NECROPOLIS by Christopher Nuttall, Elsewhen Press (2014) www.elsewhen.co.uk digital edition £2.99 paperback £9.99
Reviewed by Ritchie Valentine Smith
It’s always interesting to see how different authors carry off the difficult task of having each novel in a series continue the pre-existent story, and also tell a viable one-off tale. Christopher Nuttall is more than competent in this difficult task. His book here (volume 3 in the ‘Royal Sorceress’ series) both stands alone and very effectively continues the story.
Imagine an 1831 Europe of railways and airships, where the British Empire discovered magic some time back and crushed the rebels in the American ‘War of Independence’. Subsequently, necromancers learned how to raise the dead, and the dead (to put it very mildly) dislike the living. In fact, the undead want to consume us, and they do. The undead here are zombie-like creatures and authentically terrifying, if not particularly original.
The story ‘Necropolis’ (city of the dead, if you have no Latin) begins with Olivia, who has been kidnapped, being transported to Tsarist Russia. Olivia is the adopted daughter of ‘Lady Gwen’, the Royal Sorceress. Olivia is a slum girl, brought up by Gwen to be a lady – though she is still tough and streetwise. Olivia is also a necromancer, therefore deadly dangerous, and according to the Demonic Powers Act should have been executed. (In previous volumes the massed undead have assaulted London and other parts of the world.) Now the French, who also have magic, are on the brink of war with Britain. To get Russia as an ally, or at least keep her neutral, both sides send diplomats. Gwen, disguised as a maid, goes with the British delegation – in disguise as a slapped, spanked, horribly overworked maid. (There is a lot of class-consciousness on display here, and sincere debate about it.)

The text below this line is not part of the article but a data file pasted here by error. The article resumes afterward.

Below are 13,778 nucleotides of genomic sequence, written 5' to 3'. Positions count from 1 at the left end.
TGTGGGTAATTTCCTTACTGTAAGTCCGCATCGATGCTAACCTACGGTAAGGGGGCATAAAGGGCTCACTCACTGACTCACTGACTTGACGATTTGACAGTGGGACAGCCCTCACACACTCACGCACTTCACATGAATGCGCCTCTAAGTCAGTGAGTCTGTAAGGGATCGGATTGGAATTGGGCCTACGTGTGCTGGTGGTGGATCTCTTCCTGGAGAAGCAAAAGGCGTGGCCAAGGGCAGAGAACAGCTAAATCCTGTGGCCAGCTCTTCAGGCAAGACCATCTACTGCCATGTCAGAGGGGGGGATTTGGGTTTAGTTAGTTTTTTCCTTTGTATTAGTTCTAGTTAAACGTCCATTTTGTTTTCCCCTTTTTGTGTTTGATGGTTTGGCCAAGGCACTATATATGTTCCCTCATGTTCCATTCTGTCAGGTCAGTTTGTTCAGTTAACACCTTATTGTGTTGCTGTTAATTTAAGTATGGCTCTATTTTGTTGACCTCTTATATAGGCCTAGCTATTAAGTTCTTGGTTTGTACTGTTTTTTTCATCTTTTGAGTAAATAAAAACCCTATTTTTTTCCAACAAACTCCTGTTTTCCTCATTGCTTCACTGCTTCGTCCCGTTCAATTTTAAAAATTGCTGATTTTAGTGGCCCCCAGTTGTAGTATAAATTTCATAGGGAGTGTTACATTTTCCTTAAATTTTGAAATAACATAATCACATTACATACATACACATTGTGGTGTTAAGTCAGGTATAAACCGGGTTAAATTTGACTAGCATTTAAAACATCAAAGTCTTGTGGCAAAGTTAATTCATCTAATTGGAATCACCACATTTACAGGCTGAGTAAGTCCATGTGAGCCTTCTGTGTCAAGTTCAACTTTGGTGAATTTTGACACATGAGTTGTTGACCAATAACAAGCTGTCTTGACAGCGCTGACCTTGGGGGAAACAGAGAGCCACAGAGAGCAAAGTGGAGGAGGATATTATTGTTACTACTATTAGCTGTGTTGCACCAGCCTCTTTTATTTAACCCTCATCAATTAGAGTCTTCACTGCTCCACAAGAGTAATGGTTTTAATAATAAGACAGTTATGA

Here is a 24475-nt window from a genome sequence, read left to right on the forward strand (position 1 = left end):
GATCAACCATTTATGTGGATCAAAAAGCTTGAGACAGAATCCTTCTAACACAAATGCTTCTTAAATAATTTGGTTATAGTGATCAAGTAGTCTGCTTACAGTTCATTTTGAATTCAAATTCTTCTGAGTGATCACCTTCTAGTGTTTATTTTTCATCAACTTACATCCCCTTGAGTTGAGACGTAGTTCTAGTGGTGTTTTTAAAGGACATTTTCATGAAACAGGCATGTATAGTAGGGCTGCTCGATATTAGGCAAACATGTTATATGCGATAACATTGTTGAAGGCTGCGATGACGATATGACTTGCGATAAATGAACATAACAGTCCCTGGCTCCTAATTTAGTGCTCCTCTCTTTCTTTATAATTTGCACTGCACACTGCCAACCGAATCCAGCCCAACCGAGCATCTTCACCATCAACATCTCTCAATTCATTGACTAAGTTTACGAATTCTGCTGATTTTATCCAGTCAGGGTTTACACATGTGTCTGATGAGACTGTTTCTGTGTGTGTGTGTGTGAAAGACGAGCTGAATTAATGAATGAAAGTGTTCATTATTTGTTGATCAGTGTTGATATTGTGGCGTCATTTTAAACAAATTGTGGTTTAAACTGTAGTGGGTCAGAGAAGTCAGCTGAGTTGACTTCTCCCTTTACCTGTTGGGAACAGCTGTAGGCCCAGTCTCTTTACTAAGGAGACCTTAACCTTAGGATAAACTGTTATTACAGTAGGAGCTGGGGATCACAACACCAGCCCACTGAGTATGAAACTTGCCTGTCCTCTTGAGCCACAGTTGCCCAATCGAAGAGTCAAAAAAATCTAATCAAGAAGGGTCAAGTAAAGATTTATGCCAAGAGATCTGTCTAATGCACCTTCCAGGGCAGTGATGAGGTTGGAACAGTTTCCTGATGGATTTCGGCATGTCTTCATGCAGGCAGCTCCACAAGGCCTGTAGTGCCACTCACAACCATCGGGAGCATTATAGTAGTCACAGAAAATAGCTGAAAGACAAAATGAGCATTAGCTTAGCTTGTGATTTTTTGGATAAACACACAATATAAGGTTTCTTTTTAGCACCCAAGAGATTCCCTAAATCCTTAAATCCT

Russia is led by a mad Tsar, who sees enemies everywhere, both within and without. It soon becomes clear why young Olivia has been kidnapped: they know she is a necromancer. ‘Why do you want me to raise the dead?’ she asks the evil mastermind, Gregory. ‘I will give the Father Tsar an unstoppable army,’ he tells her.
Gregory is impressively scary: a self-castrated worshipper of the Tsar, and mad. However, the undead cannot be controlled ‘in detail’, and if enough are raised they will eat up the world. There are effective horror-movie tropes with infected blood being injected into terrified living prisoners, who are thereby turned into the murderous undead. Olivia herself is constantly under threat. Eventually all the main characters end up in Moscow, and Olivia, Gwen and the diplomats are put under siege by the undead army. I will not describe the exciting plot-turns in detail: suffice it to say that the world does not end when the book does, but the ending is bracingly uncheerful. The fight will go in other volumes.
The ideas are good, there is genuine drama, and the writing is smoothly competent, so I was wondering why the writer is not better known. This may be because of slowdowns in the plot: every journey (and there are many) was described in what seemed like unnecessary detail. ‘Get us to the crisis!’ I sometimes thought. But I hope people do go along on this ride, because Christopher Nuttall has produced what is a fine populist entertainment – and something more.